First Gen Corp. said incentives to supply agreements and a mandated fuel mix can accelerate the development of the country’s natural gas sector.
However, Manila Electric Co. (Meralco) warned incentives may result to increased power rates.
At a Senate hearing on Tuesday on the proposed Midstream Natural Gas Industry Development Act, First Gen vice president Jerome Cainglet said allowing long-term power supply agreements for power plant offtakers would ensure the viability of liquefied natural gas (LNG) terminal projects in the country.
“We are also proposing for industries that… transition from their current energy supply to natural gas also be given incentives such as allowing their investments to convert their facilities from…coal-fired, LPG-fired or oil-fired to natural gas-fired be tax deductible for example,” Cainglet said.
He noted the importance of an improved shipping and ports ecosystem to make the Philippines become a LNG trading and transhipment hub within Asia-Pacific.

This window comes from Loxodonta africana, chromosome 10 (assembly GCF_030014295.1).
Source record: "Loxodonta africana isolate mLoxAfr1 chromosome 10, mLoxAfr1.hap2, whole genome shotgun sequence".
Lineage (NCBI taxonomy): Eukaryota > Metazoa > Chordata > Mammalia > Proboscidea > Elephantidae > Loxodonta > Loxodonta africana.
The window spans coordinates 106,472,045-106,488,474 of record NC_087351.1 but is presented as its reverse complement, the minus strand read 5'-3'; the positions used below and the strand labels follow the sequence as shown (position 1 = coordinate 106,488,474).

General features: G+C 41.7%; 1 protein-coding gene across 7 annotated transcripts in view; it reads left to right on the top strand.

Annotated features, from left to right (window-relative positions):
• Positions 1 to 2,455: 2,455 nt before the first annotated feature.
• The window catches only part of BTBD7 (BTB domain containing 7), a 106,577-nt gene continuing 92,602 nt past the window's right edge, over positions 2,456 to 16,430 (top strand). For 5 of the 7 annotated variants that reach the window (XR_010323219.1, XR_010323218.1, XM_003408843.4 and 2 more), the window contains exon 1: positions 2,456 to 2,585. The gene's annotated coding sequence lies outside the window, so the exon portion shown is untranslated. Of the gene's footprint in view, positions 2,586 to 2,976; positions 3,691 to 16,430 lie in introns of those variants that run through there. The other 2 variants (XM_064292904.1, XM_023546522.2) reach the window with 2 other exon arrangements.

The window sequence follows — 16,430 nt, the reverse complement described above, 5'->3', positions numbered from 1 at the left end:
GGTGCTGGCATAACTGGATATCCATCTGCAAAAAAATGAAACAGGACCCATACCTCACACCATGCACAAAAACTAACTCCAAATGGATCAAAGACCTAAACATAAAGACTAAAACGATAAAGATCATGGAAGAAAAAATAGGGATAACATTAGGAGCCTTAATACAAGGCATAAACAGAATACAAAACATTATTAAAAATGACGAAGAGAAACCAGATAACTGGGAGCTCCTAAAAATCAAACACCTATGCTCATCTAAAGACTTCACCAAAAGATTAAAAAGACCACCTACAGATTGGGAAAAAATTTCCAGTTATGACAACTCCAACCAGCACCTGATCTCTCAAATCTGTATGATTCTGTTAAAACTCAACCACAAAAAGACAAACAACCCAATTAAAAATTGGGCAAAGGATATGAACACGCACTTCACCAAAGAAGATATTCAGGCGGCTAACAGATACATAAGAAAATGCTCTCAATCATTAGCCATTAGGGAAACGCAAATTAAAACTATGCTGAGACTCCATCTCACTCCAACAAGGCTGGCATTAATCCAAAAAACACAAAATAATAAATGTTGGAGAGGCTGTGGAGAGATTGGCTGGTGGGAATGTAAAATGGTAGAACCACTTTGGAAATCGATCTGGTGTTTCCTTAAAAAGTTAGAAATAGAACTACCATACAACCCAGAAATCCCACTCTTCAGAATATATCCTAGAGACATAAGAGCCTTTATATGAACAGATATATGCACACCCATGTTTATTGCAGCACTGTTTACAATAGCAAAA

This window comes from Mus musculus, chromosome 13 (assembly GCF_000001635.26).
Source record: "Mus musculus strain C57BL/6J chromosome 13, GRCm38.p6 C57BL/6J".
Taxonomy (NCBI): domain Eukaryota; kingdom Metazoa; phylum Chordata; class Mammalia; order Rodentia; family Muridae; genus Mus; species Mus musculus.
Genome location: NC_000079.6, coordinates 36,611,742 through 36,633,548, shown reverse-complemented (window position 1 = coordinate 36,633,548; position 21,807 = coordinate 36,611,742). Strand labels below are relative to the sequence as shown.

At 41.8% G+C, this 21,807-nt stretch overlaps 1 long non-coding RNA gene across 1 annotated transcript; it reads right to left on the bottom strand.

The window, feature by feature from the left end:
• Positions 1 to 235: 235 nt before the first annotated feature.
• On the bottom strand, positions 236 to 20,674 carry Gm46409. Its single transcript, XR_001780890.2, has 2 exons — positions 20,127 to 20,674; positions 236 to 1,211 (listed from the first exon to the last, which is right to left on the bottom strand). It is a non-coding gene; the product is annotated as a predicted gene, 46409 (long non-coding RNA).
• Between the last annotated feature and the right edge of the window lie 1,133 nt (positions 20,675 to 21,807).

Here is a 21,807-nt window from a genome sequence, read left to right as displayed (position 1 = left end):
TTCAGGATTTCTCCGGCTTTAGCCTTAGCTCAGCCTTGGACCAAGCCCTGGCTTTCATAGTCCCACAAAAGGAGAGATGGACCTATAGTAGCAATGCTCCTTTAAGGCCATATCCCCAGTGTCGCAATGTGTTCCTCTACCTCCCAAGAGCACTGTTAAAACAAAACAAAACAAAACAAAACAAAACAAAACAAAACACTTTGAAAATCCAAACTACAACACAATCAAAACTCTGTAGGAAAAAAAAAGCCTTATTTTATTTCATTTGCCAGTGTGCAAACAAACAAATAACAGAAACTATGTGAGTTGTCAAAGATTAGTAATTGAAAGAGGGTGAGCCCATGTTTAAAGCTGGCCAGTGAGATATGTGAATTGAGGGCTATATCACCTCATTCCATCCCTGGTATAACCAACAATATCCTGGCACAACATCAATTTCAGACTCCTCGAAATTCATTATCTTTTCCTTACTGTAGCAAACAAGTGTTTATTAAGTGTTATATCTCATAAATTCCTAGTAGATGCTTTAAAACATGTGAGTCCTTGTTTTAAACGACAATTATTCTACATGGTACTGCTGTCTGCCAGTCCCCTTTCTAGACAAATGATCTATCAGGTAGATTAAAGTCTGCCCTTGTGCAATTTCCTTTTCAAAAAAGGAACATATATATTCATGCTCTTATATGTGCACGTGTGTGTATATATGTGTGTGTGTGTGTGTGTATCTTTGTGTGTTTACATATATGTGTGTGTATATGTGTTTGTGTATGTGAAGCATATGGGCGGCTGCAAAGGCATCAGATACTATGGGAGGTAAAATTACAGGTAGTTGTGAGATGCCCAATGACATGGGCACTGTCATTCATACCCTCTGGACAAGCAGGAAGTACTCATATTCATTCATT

Meralco vice president and head of utility economics Lawrence Fernandez noted incentives may push up power rates.
“There are more cost effective options available, long term take or pay mechanisms can prevent the industry from pursuing more efficient options. We are also extremely wary of mandates like fuel mixes as it overrules market and competitive forces,” Fernandez said.
He added the proposed natural gas law must also “delineate” the powers and authority of involved agencies to avoid overlaps and gaps.
He said the creation of an agency solely focused on natural gas resource can also help as industry participants for the said resource will multiply over time.
At present, there are six companies are actively pursuing the development of a LNG terminal in the country including First Gen and its partner Tokyo Gas; Excelerate Energy; Batangas Clean Energy led by the Lucio Tan Group; Vires Energy; AG&P; and Shell Energy Philippines, a subsidiary of Royal Dutch Shell.